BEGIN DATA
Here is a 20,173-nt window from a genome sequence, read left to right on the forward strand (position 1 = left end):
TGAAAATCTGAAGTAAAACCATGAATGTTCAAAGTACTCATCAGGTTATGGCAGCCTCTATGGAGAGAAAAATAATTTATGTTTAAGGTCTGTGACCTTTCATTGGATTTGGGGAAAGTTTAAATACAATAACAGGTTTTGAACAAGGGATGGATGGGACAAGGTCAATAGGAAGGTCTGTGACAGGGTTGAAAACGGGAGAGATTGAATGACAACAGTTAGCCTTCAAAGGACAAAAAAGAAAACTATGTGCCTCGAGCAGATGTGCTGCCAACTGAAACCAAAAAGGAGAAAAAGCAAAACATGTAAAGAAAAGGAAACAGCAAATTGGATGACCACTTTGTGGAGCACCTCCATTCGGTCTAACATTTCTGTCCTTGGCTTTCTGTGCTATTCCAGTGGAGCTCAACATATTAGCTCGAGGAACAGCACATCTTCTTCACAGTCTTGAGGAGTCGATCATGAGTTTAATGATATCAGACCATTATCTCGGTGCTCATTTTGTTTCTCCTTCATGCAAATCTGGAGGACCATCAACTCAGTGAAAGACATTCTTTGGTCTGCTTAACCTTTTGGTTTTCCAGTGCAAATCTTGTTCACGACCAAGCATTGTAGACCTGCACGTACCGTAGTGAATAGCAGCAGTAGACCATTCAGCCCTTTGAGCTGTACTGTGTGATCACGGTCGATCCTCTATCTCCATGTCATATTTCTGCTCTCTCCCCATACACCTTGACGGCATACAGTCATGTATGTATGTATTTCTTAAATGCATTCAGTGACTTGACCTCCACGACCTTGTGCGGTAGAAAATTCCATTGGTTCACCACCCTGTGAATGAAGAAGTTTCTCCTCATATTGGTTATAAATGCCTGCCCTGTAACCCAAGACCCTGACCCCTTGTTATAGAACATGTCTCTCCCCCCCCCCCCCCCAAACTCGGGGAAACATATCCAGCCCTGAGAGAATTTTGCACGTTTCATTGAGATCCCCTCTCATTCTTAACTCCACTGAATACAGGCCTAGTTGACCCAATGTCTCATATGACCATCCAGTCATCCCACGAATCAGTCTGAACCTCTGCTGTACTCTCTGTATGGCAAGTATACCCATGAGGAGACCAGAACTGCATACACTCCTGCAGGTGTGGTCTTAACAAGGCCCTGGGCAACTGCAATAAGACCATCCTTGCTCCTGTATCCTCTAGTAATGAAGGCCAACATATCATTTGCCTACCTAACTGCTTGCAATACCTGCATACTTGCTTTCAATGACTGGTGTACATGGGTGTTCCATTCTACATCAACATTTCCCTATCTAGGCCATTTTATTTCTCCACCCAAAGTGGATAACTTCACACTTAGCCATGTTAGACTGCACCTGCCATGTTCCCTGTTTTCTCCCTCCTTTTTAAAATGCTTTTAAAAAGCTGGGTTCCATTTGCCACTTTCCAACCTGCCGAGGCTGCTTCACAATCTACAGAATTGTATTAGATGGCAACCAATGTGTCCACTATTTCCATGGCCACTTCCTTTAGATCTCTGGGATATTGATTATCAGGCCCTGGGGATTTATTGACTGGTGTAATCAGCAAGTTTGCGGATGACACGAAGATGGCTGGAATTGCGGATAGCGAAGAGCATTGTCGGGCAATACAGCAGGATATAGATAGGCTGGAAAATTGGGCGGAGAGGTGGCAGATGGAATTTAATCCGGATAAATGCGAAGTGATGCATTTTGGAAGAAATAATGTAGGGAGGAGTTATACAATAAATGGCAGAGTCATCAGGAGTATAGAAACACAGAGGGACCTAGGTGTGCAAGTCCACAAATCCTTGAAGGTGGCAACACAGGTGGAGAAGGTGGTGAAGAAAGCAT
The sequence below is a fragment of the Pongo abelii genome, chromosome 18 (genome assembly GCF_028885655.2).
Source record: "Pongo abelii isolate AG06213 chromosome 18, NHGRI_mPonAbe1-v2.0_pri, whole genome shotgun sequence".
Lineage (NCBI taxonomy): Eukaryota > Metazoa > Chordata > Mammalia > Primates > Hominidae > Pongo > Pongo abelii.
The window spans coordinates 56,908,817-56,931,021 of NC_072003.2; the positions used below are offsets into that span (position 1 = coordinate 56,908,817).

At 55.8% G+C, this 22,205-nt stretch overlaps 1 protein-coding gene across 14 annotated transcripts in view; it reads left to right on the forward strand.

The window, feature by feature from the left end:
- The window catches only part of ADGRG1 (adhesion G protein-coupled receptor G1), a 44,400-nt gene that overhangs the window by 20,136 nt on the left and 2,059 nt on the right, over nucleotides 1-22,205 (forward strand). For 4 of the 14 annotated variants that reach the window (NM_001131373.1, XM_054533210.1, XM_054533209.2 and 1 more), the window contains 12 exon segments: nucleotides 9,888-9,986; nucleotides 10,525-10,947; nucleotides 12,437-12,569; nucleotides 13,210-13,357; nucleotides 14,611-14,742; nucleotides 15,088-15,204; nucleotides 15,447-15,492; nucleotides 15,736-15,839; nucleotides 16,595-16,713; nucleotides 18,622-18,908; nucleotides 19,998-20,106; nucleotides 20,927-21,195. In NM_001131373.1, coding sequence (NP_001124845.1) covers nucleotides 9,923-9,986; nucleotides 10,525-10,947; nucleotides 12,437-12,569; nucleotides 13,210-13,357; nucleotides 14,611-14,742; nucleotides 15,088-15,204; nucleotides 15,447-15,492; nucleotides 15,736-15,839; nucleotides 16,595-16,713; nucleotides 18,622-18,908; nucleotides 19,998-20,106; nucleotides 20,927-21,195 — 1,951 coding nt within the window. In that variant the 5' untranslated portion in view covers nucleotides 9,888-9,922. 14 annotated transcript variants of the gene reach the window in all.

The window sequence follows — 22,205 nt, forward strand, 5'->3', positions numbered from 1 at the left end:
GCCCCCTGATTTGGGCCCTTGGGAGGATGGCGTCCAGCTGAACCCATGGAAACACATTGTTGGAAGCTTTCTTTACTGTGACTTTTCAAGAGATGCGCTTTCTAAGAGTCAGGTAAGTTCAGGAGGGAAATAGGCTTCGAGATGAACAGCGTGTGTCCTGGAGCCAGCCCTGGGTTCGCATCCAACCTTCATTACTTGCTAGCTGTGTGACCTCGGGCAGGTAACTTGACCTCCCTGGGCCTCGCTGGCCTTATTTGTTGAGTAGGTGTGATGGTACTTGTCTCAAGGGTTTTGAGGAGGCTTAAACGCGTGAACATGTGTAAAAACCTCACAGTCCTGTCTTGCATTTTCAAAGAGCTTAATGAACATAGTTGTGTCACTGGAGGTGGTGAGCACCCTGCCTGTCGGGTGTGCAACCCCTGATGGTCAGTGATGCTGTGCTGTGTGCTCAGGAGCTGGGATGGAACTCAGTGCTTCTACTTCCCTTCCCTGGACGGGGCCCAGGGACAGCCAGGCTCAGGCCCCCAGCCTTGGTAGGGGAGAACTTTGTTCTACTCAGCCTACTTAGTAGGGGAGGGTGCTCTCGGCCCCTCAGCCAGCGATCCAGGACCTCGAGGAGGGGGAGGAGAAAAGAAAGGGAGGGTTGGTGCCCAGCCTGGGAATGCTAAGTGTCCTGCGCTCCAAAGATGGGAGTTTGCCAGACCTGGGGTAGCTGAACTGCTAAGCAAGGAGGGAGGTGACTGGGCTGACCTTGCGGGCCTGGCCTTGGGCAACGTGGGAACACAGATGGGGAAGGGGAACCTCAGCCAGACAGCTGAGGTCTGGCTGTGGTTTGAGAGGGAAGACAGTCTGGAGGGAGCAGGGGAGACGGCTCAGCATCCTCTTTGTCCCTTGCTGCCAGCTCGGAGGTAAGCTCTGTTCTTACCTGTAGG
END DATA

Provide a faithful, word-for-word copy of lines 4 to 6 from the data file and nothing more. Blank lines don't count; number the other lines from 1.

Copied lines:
Source record: "Pongo abelii isolate AG06213 chromosome 18, NHGRI_mPonAbe1-v2.0_pri, whole genome shotgun sequence".
Lineage (NCBI taxonomy): Eukaryota > Metazoa > Chordata > Mammalia > Primates > Hominidae > Pongo > Pongo abelii.
The window spans coordinates 56,908,817-56,931,021 of NC_072003.2; the positions used below are offsets into that span (position 1 = coordinate 56,908,817).